Top 10 suppliers of major weapons to Southeast Asia
|% share of supplier’s total volume of exports to SEA
Source: SIPRI Yearbook 2018 and 2013
Despite this, Russia emerged as the leading supplier of arms to Indonesia, Malaysia and Vietnam from 2008-18. It stood at second position in the case of Laos and Myanmar and 11th in case of Thailand.
Russia’s weapons transfer to Southeast Asian countries, 2008-18 ($ million)
However, it did not make any breakthrough in arms exports to Singapore, Cambodia, Brunei and Philippines. In 2017, it donated some equipment to Philippines but other orders are yet to materialise. Also, there has been a dip in exports to the region since 2014 - barring Vietnam - as threat of CAATSA has put a dampener on Russian sales. The rise of export of Chinese defence equipment to SEA will be another future challenge for Russia. Russia’s defence networks in Asia are already weak, where it stood at 12th position out of 25 countries in Lowy Institute Asia Power Index, 2019.
Oil and gas, which form the bulk of Russian exports, have been dominated by sales to Northeast Asia. Overall, 31 percent of its crude exports went eastwards, which rose to 36 per cent in 2018. As is evident from the table below, China, Japan and South Korea are major recipients of Russian crude, while Southeast Asia lags. The $400 billion Power of Siberia deal to supply natural gas to China signed in 2014 is expected to deliver its first batch by December 2019.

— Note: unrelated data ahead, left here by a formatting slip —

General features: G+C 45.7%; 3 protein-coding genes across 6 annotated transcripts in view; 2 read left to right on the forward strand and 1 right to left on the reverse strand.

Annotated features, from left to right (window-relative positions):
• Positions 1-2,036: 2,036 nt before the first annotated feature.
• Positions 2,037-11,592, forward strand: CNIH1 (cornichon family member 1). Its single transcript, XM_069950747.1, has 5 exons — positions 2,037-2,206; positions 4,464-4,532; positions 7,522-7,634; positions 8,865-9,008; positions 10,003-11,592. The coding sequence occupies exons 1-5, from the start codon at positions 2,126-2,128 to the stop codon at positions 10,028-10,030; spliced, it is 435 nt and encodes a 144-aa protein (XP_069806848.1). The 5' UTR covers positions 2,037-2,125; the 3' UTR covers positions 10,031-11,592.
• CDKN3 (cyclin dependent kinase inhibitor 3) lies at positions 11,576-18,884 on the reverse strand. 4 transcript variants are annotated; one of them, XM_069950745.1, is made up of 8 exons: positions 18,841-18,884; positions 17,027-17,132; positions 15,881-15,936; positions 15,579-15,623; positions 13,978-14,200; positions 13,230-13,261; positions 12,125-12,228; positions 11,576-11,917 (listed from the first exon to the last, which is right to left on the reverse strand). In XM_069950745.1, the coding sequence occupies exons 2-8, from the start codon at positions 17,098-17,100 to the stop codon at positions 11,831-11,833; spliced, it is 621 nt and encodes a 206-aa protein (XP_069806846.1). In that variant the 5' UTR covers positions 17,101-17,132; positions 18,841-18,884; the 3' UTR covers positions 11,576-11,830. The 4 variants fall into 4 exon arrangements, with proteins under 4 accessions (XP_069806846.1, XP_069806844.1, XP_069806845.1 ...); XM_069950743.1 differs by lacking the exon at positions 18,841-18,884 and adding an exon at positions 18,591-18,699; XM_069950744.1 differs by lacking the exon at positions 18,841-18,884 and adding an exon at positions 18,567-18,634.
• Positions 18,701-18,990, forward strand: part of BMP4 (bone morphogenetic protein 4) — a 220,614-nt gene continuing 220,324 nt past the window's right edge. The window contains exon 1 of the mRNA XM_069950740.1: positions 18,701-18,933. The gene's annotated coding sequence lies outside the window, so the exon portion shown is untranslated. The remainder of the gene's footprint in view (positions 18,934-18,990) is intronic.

Russia's crude oil and natural gas exports by destination, 2016
|Crude oil (thousand barrels per day)
|Natural Gas (trillion cubic feet)
|Asia & Oceania (total)
Source: EIA, 2017
Efforts are now being made to improve this situation, as is evident from Rosneft’s forays into Singapore and Indonesia. Already, Russia is a critical player for Vietnam with estimates that ‘up to 30 percent of crude oil and about 25 percent of gas exploited in Vietnam involve Russian investment. There is also a budding cooperation with several SEA states in order to help them build energy infrastructure as well as increase collaboration in nuclear energy.
Despite a resurgence of Russian foreign policy ambitions, it has been classified as a middle power in the region. It is particularly weak in areas of economic relationships and defence networks. This has important implications for its policy in a region that offers the starkest reminder of the changing international order, being home to the rising Chinese power. With enunciation of the Indo-Pacific, the US has indicated its intention to maintain its position in the region even as regional states hedge to avoid the stark choices of either balancing against China or joining its bandwagon.